My focus as a designer has been heavily on branding and understanding how to build experiences that people can identify with. To that end, my work has centered a lot on learning about and creating connections with people. The better I know someone, the better I can create with them. So a lot of what I’ve done has been in brand development and UX strategies. I’ve also co-owned a screenprinting and apparel brand, by the name of Rogue Squirrel, that I ran for seven years (2007–2014) with my partners, and now I work for a company in Maryland by the name of Unleashed Technologies, as a front-end developer and UX designer. I’m also heavily involved with AIGA and am president of the Baltimore chapter.

What are your proudest accomplishments of your career?

Well, Rogue Squirrel is a huge moment of pride for me because it was a company that I, along with my partners, built from the ground up during a pretty terrible recession. We started as 4 guys chipping in $25 per paycheck to help it sustain early on, to running our own studio where we were doing our own design work, as well as merchandising and brand development for other companies/organizations throughout the DC, Maryland and Virginia area. It wasn’t easy, but we persevered, and executed a plan that allowed us to be relatively successful … not to mention we were pretty popular, in our own indie way.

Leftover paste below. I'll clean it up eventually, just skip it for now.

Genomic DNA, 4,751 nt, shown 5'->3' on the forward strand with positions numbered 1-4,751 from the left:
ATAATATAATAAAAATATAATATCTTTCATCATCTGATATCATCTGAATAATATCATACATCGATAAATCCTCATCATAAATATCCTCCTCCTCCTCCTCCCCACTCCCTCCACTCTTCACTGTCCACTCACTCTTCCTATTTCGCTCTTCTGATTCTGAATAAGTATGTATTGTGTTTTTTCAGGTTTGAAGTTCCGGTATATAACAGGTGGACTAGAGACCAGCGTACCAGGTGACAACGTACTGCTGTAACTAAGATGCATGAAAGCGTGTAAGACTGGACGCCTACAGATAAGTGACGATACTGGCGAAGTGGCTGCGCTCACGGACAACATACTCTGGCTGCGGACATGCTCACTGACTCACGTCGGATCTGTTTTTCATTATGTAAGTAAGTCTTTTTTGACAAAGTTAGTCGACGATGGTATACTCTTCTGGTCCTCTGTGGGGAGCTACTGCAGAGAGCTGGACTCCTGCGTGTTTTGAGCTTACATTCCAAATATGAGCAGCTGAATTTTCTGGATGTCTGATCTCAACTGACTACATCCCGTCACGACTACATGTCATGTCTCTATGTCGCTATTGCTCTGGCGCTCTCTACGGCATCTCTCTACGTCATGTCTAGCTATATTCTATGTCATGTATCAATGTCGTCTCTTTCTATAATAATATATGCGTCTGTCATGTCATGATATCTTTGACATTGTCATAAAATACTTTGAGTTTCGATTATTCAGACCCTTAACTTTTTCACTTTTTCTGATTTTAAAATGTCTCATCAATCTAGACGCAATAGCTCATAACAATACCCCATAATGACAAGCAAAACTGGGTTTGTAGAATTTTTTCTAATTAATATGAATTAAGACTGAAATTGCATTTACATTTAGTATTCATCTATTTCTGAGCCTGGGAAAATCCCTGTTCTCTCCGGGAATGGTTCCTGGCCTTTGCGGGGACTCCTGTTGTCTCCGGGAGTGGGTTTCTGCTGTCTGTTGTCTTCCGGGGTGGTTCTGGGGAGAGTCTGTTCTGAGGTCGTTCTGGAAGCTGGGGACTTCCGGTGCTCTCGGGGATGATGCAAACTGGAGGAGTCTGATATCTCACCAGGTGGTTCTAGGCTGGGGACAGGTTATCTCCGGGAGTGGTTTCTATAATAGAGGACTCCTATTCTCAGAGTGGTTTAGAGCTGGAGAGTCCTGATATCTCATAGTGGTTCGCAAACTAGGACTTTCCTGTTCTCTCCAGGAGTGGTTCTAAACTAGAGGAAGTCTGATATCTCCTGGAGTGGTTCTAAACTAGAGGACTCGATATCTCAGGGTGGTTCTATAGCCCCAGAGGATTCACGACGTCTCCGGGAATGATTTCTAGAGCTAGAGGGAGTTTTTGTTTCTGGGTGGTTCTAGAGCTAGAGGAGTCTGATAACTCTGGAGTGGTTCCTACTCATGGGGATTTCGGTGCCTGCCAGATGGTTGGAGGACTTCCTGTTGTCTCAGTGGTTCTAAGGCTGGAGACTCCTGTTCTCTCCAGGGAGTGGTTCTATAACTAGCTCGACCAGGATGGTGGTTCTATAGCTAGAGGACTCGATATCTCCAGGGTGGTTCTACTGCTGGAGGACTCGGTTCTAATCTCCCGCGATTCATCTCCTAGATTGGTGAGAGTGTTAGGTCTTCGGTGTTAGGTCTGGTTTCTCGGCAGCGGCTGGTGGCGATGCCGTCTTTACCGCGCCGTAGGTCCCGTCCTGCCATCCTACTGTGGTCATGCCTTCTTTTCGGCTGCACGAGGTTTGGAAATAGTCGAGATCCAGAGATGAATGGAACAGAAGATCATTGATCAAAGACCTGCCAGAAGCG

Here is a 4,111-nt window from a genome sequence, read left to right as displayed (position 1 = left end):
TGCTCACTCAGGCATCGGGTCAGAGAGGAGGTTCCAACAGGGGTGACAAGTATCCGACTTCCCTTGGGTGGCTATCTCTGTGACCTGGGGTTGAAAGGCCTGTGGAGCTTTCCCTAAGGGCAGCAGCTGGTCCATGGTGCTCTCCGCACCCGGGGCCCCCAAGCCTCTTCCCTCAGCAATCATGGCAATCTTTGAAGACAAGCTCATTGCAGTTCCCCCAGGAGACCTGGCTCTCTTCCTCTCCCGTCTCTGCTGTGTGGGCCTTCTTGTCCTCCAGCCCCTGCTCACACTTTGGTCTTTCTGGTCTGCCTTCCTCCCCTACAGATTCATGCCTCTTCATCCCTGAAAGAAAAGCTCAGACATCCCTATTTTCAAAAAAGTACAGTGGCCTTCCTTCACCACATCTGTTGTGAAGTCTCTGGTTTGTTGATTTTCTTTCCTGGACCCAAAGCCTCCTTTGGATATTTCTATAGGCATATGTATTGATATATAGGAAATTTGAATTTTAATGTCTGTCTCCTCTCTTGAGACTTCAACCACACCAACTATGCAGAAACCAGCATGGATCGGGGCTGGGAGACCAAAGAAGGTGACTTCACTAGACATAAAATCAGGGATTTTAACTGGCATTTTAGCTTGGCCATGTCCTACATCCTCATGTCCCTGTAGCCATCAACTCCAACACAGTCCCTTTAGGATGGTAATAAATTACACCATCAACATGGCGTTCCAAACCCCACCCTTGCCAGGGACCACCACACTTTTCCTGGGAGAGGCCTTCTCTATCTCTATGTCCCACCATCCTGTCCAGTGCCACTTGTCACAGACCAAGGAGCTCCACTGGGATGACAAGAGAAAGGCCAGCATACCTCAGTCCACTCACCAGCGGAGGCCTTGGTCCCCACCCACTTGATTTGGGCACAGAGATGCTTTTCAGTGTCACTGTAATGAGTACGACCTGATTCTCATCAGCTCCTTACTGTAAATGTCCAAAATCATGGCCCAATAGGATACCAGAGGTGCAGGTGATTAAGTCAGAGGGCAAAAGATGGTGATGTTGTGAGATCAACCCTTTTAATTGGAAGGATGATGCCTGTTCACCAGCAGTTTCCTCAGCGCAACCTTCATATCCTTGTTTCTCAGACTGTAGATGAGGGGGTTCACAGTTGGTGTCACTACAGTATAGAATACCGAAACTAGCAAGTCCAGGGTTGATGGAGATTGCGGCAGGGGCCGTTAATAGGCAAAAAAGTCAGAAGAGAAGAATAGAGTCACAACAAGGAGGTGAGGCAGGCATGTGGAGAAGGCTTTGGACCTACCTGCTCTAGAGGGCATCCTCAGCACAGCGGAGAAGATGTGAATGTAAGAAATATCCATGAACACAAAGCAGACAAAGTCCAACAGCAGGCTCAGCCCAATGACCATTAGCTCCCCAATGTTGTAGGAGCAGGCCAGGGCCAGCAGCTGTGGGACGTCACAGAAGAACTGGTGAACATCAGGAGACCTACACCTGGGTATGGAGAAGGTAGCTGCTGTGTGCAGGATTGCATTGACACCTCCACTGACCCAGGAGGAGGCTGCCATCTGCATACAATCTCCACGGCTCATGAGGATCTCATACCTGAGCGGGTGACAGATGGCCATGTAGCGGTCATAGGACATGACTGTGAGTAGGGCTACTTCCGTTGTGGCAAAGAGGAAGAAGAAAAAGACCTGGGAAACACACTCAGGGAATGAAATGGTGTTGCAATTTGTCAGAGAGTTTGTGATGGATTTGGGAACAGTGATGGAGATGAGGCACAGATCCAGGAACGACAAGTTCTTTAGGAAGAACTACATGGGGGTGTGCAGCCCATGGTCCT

What have been your biggest struggles of your career?

I think the biggest struggle for me has been finding the right fit for myself. Because of the unorthodox trajectory of my career, along with the variety of work I’ve done, I’ve found it’s sometimes difficult to find opportunities that align with all that I can bring to the table. Though I will say where I am now, I have a lot of opportunities to build my niche and take ownership in many different ways, so I’ve been able to show my flexibility more than I may have in a lot of other organizations.

What are you doing that's special that sets you apart from your peers?